- Once the negotiation is done, and the acquisition is announced, they go through a process of getting permission from the SPAC shareholders.
- If the SPAC shareholders agree to the acquisition, they get shares of the new company equivalent to the shares of the SPAC they hold, at a 1:1 ratio.
- If they were to disagree, they can simply cash out their stake.
Here's an example to help your understanding:
- A SPAC sponsored by BIll Ackman’s Pershing Square Capital made its debut to the New York Stock Exchange, with the largest blank-check (PSTH).
- The offering includes 200 million units at $20 each, railing $4 billion in proceeds. Each unit consists of one common share and one-ninth of a warrant, exercisable at $23.
- So the ticker of this SPAC is PSTH, and the company they’re acquiring hasn’t been announced yet, so let’s just say that they’re buying a company called Mike’s Burgers, which’ll be listed under the ticker MIKE.
1. As an investor, you buy 9 shares of PSTH at $20 as soon as it gets listed.
2. You now have 9 shares, and a warrant that you can use, since 1 unit of the stock includes 1 ninth of a warrant.
3. So you have 9 shares, and a right to purchase 1 more share at $23.
4. Let’s say Mike’s Burgers got listed on the New York Stock Exchange, and the stock goes wild because the burgers taste great.
5. After the , the stock trades at $50 a share.
6. You, as an investor, think that the stock prices could go higher for whatever reason.
7. So, you decide to wait 3 more weeks, so you can use your warrant.
8. 3 weeks later, the stock soars a bit more, and trades at $60 a share.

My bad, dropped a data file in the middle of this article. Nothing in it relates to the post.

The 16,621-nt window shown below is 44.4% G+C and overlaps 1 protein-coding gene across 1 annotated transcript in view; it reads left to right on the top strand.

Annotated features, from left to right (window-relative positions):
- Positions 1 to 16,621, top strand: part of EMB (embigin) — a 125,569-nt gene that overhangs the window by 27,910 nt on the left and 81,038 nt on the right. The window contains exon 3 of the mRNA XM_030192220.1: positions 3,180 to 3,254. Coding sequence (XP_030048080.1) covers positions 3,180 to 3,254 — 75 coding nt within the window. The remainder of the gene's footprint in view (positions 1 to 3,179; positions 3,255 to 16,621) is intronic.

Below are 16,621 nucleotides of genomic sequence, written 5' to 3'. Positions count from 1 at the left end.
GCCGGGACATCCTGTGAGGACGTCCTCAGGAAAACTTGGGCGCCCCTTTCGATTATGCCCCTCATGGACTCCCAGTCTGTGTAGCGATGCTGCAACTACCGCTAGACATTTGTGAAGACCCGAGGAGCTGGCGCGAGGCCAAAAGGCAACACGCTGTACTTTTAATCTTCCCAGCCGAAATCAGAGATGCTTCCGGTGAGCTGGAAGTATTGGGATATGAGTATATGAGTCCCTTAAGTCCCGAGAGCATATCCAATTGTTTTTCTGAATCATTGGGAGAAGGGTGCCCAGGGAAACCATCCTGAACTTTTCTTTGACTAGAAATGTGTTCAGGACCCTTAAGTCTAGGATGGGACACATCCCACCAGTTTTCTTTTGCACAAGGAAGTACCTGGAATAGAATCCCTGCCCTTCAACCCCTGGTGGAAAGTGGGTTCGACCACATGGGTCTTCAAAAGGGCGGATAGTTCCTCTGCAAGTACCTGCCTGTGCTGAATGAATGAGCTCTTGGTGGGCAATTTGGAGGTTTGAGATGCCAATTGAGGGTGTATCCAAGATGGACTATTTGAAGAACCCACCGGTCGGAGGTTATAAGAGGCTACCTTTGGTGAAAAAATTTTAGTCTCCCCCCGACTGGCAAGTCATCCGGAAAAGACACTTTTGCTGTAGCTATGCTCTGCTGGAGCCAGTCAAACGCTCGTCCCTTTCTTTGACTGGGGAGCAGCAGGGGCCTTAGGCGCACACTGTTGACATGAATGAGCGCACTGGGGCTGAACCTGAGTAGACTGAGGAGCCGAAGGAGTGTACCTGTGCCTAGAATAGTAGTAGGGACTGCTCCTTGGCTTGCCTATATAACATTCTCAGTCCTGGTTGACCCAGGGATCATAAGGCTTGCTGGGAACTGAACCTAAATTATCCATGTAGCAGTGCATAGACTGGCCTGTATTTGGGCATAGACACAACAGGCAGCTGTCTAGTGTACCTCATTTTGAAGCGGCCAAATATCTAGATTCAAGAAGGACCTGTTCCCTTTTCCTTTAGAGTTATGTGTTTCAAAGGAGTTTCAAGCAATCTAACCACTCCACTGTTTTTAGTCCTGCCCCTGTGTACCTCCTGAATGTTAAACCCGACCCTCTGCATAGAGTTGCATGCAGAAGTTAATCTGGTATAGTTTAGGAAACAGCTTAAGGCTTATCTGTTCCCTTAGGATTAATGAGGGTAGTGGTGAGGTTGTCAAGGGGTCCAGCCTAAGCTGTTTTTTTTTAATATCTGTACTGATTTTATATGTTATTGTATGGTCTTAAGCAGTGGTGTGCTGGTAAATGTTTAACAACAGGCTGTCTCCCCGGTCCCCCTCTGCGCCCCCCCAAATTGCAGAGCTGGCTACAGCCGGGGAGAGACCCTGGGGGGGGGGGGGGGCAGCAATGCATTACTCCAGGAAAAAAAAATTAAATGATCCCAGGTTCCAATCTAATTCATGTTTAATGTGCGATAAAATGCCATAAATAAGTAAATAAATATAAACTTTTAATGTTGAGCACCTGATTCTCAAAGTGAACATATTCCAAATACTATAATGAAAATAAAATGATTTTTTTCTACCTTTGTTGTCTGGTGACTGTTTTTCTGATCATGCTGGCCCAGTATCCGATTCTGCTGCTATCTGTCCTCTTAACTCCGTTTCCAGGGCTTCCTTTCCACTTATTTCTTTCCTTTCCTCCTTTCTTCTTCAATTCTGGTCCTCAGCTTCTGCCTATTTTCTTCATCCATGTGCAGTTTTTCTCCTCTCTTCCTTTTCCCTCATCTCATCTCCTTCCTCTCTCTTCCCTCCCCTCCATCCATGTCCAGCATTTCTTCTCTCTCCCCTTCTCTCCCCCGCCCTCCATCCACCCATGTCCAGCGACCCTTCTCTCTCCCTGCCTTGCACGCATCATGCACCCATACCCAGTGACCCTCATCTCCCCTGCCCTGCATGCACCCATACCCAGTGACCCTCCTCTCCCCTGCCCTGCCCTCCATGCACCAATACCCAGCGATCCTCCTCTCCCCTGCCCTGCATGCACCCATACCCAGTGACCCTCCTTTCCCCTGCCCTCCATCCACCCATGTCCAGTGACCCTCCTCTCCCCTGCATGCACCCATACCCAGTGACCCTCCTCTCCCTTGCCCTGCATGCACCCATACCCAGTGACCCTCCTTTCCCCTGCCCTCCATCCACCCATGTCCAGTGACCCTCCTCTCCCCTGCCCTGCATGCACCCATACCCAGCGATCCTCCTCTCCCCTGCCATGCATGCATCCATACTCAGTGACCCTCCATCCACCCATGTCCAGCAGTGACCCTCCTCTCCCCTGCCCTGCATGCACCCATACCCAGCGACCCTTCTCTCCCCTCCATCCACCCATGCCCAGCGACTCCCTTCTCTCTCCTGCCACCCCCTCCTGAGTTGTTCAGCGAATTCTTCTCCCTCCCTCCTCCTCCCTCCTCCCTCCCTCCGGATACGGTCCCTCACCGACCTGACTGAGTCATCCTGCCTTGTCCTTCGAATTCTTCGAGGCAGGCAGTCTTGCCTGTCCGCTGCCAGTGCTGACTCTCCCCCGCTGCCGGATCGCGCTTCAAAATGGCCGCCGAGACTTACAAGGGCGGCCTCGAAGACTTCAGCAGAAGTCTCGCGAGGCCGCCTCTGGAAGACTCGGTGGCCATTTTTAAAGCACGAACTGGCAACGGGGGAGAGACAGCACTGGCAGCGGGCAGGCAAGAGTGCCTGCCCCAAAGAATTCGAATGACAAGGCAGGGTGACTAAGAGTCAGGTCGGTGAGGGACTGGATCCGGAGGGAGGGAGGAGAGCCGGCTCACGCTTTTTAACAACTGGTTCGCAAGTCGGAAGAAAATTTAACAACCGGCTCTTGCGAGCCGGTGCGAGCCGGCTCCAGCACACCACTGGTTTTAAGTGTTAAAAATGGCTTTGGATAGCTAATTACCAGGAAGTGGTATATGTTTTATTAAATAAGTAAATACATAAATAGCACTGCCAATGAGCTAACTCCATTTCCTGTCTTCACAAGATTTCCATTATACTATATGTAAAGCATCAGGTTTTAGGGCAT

9. You now have 9 shares that you bought at $20, and you use the right to purchase 1 more share at $23.
10. You then sell all 10 shares at market value. So, when you sell all your shares for $600, and you’re left with an initial investment of $203, and $397 in profits.
11. So in a trade like this, you could double your investment easily.
- First of all, there are risks involved with PIPEs selling their stake.
- It’s not like these entities have a lockup period, they can sell their shares as long as they have permission granted from the SEC, so there’s risk involved in that.
- For instance, Nikola’s stock prices (NKLA) plummeted after its PIPE sold all their stake.
- Secondly, you’re investing in a paper company and you don’t know which company they’ll acquire.
- Normally, SPACs are run by veteran investors who know what they’re doing, but there’s absolutely no guarantee that the company it acquires will be a good one.
- For instance, there were rumors about how Bill Ackman’s SPAC would be acquiring Airbnb (ABNB) , but as you guys know, it turned out to be false.
- So as an investor, who’s not an insider, it’s hard to invest in a paper company without knowing what’ll happen to the SPAC company.
10. How to Choose the Right SPACs
- So, we obviously want to minimize risk, and maximize our returns, and to do that, it’s important to choose the right SPACs to get into.
- I’ll be providing my own strategy on finding the right SPACs. I’ll call this the 2N strategy.
- The key of this strategy is the combination of narrative and numbers.
- This is how I select stocks to invest as well, but the approach to SPACs are slightly different.
- What do I mean by narrative? I mean that the SPAC or the company that they’re acquiring, needs to have a good story.
- They need to have a good leader for the SPAC, they need to acquire a company in a prominent field, and a management team with expertise in the field.
- So here are some things I’d look for:
- First of all, I would want to see a figure who’s already acknowledged and successful.
- Of course it’d be better if they have a successful SPAC deal experience. (Bill Ackman is a good example of someone I’d have my money on.)
- I’d also look at the backgrounds of members of the management team.
- Look into what their expertise is, their work experience, professional backgrounds, and any noteworthy achievements.